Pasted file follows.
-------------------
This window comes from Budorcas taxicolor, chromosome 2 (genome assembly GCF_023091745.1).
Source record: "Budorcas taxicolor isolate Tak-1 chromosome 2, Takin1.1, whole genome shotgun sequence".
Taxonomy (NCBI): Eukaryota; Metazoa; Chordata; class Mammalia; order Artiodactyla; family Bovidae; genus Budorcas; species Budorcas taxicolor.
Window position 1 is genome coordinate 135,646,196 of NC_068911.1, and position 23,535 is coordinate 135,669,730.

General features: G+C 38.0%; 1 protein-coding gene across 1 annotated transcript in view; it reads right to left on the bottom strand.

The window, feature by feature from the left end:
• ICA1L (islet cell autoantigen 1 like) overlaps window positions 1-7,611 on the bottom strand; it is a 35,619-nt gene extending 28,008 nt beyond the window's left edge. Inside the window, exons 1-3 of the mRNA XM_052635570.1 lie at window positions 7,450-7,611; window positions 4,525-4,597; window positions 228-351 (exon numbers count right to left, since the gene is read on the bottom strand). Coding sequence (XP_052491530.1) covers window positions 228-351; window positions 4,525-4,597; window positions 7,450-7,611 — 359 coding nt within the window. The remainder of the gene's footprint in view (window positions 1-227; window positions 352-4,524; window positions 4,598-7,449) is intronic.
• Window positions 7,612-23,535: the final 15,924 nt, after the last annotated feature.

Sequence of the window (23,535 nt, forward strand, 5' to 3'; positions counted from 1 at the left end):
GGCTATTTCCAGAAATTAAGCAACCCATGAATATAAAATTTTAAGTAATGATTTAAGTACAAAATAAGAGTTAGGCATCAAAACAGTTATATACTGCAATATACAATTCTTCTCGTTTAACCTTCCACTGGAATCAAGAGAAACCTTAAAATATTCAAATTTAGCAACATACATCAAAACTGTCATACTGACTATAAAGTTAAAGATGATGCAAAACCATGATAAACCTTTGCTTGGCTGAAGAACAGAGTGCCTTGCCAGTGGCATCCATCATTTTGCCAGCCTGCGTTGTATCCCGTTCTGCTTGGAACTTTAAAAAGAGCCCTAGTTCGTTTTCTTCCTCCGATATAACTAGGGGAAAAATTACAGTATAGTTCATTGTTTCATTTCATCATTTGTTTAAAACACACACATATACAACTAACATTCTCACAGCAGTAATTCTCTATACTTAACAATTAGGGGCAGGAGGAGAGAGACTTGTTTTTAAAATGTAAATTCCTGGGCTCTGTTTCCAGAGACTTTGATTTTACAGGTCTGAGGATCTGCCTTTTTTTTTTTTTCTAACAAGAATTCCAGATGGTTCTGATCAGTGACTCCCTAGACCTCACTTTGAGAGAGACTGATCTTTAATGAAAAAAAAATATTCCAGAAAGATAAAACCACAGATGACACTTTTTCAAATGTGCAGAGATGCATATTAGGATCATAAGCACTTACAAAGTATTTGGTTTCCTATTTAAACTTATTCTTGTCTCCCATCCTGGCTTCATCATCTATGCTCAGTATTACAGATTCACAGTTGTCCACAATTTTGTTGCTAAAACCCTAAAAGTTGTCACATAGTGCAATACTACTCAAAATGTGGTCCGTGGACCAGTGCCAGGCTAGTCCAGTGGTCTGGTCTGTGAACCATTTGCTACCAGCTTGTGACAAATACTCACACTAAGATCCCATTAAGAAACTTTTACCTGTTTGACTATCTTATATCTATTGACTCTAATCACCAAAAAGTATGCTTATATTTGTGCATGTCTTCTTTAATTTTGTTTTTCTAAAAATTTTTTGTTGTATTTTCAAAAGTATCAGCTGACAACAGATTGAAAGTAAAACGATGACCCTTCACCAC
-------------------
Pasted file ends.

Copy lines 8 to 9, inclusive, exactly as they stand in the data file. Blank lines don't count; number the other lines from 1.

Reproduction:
• Window positions 7,612-23,535: the final 15,924 nt, after the last annotated feature.

Sequence of the window (23,535 nt, forward strand, 5' to 3'; positions counted from 1 at the left end):